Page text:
I came to Athens as a volunteer teacher at the Ankaa project https://www.ankaaproject.org. There are many reasons why I chose to come here, some of which I might explore in future posts – for the moment, suffice it to say I decided to come to Athens rather than Samos and I was pointed to Ankaa by someone I know. Look at the Ankaa website to learn more about their goals and aspirations.
My plan is to work here for 2 months, so I may be writing some different things at the end of this time; but, it seems worthwhile to reflect on the first week.
The biggest initial impression I get is how calm everything is compared with my experiences in Samos. As ever, there are many reasons for this, most of which I don’t really understand at the moment – it may be to do with lower levels of stress and uncertainty amongst the people here. Thats not to say there isn’t any but compared with Samos it’s less intense.
The project is in an industrial area about 30 mins walk from the city centre and 15 from the nearest metro (Kerameikos) and 5 mins from the bus. Its very close to the Eleonas camp, but people come here from all over the city.
I’m teaching an English (pre-beginners) class 4 days a week. 90 minute lessons. Most of the students are from Afghanistan and have Farsi as their first language alongside a couple of African students (I think all from Congo but not sure) who speak French. I’ve never taught at this level before but had a young Turkish English teacher in with me for the first couple of lessons and I learned a lot from her very quickly. The last two lessons I did this week seemed to go pretty well.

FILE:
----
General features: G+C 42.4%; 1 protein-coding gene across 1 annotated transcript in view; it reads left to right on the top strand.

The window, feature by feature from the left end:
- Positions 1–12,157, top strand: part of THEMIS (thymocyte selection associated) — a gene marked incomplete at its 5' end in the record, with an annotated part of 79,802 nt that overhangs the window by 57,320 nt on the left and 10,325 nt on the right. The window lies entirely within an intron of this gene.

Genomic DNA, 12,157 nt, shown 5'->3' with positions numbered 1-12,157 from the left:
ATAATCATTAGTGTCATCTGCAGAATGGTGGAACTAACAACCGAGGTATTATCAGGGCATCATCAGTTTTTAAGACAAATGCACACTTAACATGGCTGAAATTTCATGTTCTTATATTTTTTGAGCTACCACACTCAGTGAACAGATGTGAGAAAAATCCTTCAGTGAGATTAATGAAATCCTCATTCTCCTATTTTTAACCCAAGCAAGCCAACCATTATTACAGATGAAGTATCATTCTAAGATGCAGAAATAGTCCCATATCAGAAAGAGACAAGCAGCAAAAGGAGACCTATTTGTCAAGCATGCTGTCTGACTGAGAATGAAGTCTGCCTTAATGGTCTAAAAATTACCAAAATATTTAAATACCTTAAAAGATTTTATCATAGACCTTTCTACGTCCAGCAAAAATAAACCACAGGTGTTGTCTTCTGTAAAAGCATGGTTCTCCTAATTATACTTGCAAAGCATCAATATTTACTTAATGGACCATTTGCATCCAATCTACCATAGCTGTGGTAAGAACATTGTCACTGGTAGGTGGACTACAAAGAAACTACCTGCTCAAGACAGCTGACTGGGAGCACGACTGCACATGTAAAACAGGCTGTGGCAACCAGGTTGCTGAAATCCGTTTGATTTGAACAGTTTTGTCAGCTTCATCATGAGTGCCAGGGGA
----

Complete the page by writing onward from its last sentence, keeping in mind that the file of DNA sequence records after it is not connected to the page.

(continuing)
The students cover a wide age range but are still all younger than me 🙂 (like almost everyone on the planet). They’re all pretty enthusiastic, want to learn and challenge themselves.
My classes run from 12:30 till 14:00 which is nice because Ankaa serve lunch for everyone from 14:00 so there is an opportunity to sit down with the students and talk to them informally, out of the classroom.
I’ve also started an IT class twice a week. It has started up a bit slowly and was disrupted by strikes and bad weather, but hopefully will pick up. Again there is a lot of enthusiasm but there’s a big language barrier. I can deal with the French (one French speaker signed up so far) – but I think (hope) there is is guy joining the class with L1 Farsi but good English and is happy to help out. I’ve also got one of the Ankaa volunteers to agree to produce versions of written material in Farsi.
As the class develops we will find out really what the students want to learn about, but to get it started, I’m helping them learn how to use Trello and understand the value of getting organised, planning and tracking what you are doing.